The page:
At a time when LucasArts was cheerfully mocking rival developer Sierra's fondness for punishing players with game overs you could trigger at the drop of a hat, Sierra themselves seemed intent to double down. In Gabriel Knight: Sins of the Fathers, not only can the titular protagonist suffer a variety of gruesome fates if you so much as put a foot wrong, but there's a point where you can soft-lock the entire game by failing to pick up an easily missable single snake scale from a busy crime scene — and you won't even know you did anything wrong for several in-game days. I'm not 100% sure this wasn't an oversight on the part of the developers, but at the same time, that's exactly the sort of shit that Sierra liked to pull.
Despite these occasional acts of cruelty, this inaugural entry into the Gabriel Knight series was one of the first adult-oriented games I fell in love with as a kid, and remains my gold standard for good point-and-click adventures to this day. It has so many outstanding features: its pitch-dark mystery-horror-thriller plot; its evocative setting in early-90s New Orleans; its haunting MIDI soundtrack, which you can check out for yourself below:
Also worth highlighting is the phenomenal voice cast. The four leads are played by no less than Tim Curry, Mark Hamill, Michael Dorn, and Leah Remini; and the characters they portray are no less impressive. In particular, the deuteragonist, Grace, is deservedly remembered now as an early exemplar of well-rounded female characters in video games.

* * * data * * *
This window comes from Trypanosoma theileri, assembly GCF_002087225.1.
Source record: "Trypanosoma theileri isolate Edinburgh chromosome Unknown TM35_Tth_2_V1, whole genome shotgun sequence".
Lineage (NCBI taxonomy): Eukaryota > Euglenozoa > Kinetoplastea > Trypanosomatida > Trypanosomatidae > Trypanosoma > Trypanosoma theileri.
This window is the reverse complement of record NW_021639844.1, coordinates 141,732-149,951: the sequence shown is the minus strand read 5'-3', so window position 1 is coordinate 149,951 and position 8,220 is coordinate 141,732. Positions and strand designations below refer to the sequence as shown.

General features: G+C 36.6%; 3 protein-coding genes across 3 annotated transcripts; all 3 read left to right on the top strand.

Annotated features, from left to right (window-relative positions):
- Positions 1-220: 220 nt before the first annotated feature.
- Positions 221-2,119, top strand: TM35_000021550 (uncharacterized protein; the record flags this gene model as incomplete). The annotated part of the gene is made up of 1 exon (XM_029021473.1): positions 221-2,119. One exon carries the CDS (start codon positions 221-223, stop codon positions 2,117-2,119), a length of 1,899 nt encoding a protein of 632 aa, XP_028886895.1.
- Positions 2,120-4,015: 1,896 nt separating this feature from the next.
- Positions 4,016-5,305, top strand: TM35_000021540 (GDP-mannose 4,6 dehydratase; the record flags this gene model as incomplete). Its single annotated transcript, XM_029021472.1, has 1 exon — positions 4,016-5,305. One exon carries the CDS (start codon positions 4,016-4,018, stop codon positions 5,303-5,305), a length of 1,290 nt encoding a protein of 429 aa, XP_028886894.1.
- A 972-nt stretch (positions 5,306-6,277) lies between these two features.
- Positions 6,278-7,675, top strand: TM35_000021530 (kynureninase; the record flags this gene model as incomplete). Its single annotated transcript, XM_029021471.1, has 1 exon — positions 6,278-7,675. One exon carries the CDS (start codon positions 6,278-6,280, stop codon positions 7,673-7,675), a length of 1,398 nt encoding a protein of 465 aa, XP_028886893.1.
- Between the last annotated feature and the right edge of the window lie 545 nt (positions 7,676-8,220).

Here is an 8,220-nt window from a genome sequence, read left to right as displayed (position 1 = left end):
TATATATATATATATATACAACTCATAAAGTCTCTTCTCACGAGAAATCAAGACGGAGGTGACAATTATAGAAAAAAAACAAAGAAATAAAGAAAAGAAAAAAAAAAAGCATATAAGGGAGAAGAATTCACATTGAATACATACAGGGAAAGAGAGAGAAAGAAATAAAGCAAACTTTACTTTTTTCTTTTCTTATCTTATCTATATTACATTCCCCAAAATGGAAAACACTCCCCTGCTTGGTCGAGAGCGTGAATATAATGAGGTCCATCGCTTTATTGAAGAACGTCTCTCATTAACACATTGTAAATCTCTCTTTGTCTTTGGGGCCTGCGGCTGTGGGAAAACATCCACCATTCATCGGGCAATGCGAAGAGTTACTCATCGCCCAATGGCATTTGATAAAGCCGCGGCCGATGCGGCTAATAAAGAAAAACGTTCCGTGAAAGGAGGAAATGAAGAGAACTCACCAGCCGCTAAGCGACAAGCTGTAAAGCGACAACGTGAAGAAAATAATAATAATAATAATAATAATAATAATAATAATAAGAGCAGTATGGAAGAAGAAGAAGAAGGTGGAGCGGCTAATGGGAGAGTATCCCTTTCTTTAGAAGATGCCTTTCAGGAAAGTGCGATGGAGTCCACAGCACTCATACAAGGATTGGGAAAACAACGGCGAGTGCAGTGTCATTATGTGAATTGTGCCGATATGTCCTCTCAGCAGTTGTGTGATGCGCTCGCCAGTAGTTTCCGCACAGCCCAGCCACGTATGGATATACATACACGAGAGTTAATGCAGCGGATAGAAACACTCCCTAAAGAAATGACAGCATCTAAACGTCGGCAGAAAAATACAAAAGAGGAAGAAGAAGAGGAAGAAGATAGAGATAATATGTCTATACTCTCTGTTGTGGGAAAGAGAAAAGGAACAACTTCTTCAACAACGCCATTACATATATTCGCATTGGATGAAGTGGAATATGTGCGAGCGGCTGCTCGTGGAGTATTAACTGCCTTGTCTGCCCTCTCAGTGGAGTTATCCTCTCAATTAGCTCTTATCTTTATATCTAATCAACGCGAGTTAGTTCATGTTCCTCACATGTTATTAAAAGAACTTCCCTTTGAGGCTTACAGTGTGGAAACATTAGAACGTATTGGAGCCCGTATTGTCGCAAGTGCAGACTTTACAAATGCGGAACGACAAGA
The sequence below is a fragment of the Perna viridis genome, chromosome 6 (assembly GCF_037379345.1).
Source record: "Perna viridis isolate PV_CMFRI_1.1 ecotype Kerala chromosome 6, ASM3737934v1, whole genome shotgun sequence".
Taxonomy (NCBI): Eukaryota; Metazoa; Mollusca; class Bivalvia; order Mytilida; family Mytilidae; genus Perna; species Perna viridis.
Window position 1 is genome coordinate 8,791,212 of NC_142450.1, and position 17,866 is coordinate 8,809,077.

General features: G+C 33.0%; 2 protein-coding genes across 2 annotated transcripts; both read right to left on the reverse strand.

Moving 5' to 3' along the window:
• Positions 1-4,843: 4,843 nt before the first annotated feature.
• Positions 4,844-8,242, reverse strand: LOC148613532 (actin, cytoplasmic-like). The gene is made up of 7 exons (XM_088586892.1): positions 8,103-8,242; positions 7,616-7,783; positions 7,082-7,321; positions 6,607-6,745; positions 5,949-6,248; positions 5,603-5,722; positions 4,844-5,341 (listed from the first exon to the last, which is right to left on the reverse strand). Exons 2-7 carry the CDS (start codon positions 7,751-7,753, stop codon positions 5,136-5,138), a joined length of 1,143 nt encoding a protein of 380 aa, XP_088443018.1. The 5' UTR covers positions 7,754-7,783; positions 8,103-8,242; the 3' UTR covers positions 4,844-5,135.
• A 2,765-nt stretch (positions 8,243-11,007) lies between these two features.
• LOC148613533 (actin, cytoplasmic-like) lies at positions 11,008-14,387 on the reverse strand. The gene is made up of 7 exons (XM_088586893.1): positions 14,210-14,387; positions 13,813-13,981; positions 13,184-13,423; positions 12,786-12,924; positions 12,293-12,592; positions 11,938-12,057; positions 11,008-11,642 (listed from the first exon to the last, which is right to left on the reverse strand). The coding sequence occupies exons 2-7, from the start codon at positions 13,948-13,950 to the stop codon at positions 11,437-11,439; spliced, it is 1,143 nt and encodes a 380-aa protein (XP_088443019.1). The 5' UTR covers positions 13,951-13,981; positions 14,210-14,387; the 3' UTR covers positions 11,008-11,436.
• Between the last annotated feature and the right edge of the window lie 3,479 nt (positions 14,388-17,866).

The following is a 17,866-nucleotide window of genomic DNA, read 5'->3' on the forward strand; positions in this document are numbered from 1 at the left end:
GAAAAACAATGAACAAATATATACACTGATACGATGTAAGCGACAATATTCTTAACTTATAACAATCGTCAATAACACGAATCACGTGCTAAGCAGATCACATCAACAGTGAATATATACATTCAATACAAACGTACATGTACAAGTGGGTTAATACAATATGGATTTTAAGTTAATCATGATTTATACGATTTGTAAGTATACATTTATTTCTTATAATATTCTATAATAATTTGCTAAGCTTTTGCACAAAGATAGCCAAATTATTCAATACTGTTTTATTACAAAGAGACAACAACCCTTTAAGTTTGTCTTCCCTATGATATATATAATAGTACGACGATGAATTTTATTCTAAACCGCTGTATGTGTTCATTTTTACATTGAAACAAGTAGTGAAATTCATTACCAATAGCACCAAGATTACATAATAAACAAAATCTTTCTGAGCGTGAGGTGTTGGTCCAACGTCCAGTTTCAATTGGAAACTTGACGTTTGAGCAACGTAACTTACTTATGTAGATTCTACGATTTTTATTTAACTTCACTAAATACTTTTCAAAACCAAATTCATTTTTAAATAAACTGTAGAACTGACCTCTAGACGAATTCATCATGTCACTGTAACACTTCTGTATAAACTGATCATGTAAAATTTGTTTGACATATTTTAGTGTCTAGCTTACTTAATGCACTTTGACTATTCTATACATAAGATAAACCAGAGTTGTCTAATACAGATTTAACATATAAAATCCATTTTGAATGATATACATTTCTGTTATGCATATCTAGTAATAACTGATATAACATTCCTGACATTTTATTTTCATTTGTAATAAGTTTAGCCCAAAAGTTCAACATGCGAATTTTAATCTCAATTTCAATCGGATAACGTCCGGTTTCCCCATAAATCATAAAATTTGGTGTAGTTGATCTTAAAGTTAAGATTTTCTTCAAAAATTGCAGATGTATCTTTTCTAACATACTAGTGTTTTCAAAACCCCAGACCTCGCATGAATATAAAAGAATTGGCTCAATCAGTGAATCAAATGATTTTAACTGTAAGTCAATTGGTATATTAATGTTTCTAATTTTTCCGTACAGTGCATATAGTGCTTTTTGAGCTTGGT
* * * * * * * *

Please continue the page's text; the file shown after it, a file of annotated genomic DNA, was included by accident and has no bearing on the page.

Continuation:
Grace was acerbic, loyal, modest, courageous, and easily the most intelligent character, without any of the usual trappings of exaggerated nerdiness or arrogance. Even though she did inevitably become Gabriel's love interest later in the series, it was never at the expense of her independence. You don't get the feeling that she's a guaranteed prize to be handed to Gabriel when he becomes good enough at hero-ing, as she consistently prioritises self-respect and the greater good over whatever that horny bastard has on his mind. In fact, nearly three decades later, I think there still aren't that many Grace Nakimuras in fiction, and I'm glad I had her there as a role model growing up.